5.6. Profiling Parallel and Concurrent Programs

Combining -threaded and -prof is perfectly fine, and indeed it is possible to profile a program running on multiple processors with the +RTS -N option.[12]

Some caveats apply, however. In the current implementation, a profiled program is likely to scale much less well than the unprofiled program, because the profiling implementation uses some shared data structures which require locking in the runtime system. Furthermore, the memory allocation statistics collected by the profiled program are stored in shared memory but not locked (for speed), which means that these figures might be inaccurate for parallel programs.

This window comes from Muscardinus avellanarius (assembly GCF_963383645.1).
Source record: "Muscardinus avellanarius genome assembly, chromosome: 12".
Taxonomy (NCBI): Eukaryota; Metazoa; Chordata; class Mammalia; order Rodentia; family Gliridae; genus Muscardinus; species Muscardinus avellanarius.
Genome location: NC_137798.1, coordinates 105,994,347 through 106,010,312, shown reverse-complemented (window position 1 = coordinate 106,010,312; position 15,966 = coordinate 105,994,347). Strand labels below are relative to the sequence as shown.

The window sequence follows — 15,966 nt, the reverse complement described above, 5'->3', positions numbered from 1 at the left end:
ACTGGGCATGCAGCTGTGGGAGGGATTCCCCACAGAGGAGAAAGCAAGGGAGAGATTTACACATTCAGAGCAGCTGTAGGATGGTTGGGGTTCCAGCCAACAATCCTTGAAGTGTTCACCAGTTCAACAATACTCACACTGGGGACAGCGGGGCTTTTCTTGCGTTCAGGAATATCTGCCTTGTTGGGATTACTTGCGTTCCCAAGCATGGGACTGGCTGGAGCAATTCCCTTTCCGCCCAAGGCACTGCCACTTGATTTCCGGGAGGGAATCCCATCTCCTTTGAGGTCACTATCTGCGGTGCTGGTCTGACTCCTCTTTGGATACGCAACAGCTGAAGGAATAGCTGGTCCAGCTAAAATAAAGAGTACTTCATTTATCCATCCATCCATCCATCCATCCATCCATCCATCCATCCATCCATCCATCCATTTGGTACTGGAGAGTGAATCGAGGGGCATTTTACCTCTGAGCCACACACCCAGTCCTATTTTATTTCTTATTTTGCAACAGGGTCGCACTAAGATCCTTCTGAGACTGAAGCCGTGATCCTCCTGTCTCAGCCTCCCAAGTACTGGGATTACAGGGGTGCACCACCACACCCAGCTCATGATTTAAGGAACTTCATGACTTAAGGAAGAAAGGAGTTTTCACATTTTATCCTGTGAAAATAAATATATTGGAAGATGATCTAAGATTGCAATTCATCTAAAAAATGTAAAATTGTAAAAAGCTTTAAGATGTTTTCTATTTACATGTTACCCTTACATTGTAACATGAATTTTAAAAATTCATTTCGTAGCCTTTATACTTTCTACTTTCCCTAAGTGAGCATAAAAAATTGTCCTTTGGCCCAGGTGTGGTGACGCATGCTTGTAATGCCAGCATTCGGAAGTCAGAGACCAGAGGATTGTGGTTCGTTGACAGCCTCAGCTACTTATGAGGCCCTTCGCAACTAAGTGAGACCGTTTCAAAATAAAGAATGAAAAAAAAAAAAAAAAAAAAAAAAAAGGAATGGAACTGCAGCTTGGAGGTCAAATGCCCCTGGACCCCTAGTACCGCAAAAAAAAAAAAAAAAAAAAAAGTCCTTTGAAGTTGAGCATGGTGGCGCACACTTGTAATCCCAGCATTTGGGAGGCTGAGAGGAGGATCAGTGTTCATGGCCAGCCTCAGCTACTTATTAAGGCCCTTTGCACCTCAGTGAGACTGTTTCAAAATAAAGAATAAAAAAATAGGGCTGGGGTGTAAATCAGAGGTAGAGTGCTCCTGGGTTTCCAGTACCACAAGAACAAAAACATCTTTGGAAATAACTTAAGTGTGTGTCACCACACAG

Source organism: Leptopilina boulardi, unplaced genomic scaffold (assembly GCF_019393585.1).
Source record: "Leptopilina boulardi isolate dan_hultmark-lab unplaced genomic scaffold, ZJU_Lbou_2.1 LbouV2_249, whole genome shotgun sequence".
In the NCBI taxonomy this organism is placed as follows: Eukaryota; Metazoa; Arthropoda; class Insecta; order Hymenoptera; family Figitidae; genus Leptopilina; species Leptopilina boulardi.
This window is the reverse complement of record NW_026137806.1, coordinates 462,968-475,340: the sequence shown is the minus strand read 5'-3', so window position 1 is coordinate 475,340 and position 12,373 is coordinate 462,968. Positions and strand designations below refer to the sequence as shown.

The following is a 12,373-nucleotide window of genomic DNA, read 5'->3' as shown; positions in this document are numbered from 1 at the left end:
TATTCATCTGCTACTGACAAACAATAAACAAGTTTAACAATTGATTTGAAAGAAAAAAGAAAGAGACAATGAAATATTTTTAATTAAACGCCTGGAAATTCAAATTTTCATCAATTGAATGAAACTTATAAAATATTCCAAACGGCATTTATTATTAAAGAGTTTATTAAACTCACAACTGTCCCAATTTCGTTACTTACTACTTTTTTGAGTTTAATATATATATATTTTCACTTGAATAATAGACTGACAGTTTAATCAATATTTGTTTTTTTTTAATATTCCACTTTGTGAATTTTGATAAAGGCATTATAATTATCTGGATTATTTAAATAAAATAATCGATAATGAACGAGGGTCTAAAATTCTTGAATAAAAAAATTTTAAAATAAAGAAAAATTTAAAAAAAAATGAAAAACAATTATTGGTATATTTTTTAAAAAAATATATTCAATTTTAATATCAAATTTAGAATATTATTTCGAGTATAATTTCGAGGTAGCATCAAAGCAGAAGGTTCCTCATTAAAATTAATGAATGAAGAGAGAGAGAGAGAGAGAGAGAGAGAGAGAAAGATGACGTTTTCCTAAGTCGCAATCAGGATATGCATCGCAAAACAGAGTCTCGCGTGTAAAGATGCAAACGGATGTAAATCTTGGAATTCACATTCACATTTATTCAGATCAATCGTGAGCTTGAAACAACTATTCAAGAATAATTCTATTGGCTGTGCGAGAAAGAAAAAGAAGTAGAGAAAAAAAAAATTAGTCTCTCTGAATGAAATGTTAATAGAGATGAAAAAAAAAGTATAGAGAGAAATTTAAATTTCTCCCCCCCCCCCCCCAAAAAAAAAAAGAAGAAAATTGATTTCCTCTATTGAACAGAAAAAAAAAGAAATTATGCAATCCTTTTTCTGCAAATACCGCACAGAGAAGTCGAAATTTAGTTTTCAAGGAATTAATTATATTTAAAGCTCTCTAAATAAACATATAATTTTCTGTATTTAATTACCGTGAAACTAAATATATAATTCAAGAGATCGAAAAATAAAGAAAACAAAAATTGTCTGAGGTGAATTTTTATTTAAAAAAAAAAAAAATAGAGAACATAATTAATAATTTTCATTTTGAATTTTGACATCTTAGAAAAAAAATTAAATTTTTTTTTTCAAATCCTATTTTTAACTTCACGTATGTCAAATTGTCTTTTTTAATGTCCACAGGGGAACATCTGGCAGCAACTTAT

We strongly recommend that you use -fno-prof-count-entries when compiling a program to be profiled on multiple cores, because the entry counts are also stored in shared memory, and continuously updating them on multiple cores is extremely slow.

We also recommend using ThreadScope for profiling parallel programs; it offers a GUI for visualising parallel execution, and is complementary to the time and space profiling features provided with GHC.